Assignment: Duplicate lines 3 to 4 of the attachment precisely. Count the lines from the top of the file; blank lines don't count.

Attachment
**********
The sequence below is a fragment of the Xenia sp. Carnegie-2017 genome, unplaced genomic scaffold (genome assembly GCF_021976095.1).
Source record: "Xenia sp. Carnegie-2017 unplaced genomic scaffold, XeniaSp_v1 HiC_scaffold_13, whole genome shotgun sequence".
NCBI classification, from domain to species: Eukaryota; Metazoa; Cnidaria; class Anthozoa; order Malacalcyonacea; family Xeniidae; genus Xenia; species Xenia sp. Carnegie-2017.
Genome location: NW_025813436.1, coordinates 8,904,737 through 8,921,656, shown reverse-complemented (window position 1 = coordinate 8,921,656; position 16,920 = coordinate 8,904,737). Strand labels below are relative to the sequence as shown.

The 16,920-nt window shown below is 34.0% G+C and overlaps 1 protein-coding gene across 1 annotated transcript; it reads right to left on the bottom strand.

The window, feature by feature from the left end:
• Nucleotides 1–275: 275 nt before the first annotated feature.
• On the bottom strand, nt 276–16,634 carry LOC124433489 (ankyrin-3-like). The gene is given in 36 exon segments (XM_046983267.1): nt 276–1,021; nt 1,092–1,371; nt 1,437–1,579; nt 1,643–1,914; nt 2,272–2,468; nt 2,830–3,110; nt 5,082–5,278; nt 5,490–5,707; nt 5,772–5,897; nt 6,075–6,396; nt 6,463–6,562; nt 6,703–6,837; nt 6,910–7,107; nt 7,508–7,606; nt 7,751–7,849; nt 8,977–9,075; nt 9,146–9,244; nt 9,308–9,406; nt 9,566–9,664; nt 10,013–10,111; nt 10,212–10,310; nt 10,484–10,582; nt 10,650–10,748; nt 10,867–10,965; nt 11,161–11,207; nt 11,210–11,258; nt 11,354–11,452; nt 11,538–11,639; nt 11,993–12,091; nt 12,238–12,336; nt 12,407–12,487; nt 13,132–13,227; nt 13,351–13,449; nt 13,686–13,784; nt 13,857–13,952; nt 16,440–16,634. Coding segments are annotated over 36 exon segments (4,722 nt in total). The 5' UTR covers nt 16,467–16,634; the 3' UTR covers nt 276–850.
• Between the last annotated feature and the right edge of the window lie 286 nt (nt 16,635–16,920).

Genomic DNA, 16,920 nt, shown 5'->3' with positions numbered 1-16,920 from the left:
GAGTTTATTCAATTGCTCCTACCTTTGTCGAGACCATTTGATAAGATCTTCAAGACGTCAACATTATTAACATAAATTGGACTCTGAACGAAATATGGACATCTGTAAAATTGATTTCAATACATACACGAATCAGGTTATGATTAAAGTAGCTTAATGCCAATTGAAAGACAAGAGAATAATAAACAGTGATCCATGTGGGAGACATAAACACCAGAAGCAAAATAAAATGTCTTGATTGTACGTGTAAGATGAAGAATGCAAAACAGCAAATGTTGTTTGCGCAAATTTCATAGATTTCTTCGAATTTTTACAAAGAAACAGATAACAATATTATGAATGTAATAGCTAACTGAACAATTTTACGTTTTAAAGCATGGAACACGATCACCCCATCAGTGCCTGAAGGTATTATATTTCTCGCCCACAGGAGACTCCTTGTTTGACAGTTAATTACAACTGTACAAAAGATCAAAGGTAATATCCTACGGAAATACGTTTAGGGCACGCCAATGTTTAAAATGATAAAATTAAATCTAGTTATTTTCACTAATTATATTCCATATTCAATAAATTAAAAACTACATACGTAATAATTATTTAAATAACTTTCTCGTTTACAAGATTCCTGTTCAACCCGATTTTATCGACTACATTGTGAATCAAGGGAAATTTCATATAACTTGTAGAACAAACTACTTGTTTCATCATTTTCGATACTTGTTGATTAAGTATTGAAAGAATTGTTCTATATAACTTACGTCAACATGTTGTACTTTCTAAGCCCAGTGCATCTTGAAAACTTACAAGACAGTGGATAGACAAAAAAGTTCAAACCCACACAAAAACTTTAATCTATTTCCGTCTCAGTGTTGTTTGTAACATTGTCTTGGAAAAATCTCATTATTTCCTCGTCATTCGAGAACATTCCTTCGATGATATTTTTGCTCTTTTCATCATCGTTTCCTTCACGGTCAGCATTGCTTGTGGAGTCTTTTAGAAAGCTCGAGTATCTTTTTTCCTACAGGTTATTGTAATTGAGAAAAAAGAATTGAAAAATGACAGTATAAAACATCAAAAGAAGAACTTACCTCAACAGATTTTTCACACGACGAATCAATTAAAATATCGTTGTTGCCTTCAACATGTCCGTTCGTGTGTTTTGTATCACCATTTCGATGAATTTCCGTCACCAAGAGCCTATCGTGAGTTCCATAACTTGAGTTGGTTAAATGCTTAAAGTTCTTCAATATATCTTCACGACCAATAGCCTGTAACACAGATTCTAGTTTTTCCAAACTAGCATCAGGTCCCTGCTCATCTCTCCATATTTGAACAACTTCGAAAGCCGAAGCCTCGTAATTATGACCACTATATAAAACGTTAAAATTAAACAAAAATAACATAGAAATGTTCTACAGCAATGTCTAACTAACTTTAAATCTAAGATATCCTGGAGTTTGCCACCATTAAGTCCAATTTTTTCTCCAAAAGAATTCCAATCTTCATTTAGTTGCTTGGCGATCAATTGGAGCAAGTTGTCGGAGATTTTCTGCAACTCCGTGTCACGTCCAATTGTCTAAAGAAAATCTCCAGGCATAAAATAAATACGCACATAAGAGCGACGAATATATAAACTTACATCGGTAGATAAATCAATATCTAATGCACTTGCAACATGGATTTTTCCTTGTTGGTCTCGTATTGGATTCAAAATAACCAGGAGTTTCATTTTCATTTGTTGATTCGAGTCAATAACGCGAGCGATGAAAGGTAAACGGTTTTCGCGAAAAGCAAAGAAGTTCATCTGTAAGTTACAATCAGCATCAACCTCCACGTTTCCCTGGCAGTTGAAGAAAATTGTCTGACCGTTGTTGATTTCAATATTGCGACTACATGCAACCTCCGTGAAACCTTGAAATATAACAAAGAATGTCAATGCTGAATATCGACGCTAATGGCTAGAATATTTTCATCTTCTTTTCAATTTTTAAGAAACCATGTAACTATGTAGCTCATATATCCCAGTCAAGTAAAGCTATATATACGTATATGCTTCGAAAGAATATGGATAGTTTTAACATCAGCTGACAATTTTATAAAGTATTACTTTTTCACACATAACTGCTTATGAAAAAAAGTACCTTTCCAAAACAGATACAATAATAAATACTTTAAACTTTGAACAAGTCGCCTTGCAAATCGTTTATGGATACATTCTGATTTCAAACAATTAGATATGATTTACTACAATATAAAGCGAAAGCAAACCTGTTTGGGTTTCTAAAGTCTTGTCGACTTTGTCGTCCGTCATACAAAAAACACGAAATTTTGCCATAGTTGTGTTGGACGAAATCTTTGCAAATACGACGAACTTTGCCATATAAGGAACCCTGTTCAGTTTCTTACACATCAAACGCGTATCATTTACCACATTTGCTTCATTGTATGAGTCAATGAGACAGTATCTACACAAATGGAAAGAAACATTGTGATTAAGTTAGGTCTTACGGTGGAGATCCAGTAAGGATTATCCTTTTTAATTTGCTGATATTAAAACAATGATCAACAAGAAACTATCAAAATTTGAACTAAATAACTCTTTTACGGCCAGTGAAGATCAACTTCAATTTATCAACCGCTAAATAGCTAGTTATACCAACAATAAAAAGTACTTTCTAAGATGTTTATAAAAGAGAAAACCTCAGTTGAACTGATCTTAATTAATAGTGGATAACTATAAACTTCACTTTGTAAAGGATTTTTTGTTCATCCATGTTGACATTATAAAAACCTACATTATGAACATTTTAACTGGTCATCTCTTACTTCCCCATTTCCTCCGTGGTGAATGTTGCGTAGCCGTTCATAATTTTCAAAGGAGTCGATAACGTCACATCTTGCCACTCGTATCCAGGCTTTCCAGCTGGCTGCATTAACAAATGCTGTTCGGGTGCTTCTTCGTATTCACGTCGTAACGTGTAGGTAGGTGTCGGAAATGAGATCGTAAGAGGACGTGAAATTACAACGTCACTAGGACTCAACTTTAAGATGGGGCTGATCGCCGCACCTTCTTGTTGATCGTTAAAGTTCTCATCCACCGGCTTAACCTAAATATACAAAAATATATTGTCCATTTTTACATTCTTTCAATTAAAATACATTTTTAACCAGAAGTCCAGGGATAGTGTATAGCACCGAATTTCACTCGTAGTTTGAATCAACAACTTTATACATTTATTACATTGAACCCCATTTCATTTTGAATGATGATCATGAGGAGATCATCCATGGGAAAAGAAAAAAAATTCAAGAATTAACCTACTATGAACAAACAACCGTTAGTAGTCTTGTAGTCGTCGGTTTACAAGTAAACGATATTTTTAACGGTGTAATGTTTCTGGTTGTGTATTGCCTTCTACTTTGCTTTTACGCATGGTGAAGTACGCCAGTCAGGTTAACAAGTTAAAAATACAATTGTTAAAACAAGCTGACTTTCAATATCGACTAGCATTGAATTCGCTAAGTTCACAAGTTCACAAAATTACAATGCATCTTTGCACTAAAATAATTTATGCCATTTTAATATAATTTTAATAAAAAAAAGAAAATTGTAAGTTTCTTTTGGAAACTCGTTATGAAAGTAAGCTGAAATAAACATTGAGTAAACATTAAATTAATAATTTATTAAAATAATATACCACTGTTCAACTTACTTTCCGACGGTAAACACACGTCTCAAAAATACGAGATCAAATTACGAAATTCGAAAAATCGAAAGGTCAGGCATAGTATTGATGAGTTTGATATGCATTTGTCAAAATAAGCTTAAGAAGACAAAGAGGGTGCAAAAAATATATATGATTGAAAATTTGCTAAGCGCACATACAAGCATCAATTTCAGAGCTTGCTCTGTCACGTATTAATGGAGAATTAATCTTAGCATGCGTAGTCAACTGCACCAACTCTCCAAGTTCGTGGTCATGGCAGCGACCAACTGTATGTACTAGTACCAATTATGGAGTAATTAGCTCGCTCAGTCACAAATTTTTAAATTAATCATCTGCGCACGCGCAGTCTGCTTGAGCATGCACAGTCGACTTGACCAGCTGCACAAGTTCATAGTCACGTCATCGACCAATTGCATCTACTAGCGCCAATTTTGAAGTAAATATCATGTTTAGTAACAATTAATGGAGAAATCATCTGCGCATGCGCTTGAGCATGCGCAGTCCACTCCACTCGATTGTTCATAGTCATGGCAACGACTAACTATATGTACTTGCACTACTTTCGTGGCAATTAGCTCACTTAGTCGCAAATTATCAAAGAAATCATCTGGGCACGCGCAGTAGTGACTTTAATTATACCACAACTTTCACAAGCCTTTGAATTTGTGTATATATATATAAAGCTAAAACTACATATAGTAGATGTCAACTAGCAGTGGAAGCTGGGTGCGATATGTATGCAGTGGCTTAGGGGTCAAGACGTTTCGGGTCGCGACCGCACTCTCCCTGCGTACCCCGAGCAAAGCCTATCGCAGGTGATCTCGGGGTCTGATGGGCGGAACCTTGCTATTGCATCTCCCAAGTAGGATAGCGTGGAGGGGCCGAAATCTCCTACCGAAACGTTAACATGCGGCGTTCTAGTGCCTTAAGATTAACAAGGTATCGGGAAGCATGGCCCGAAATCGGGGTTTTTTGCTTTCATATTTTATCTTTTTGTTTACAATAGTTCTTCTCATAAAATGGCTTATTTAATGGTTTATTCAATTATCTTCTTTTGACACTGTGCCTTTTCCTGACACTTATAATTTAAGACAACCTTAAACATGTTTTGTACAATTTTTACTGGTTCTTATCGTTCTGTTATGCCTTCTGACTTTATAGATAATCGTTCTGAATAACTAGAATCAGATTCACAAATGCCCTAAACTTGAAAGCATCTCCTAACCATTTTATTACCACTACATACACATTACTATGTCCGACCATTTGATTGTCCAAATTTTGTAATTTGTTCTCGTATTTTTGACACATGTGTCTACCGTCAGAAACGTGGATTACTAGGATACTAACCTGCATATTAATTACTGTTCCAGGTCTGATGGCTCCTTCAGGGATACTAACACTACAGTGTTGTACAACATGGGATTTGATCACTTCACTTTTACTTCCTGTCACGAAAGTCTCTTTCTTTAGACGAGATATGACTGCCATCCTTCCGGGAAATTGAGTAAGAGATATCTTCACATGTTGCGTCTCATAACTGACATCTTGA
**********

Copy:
NCBI classification, from domain to species: Eukaryota; Metazoa; Cnidaria; class Anthozoa; order Malacalcyonacea; family Xeniidae; genus Xenia; species Xenia sp. Carnegie-2017.
Genome location: NW_025813436.1, coordinates 8,904,737 through 8,921,656, shown reverse-complemented (window position 1 = coordinate 8,921,656; position 16,920 = coordinate 8,904,737). Strand labels below are relative to the sequence as shown.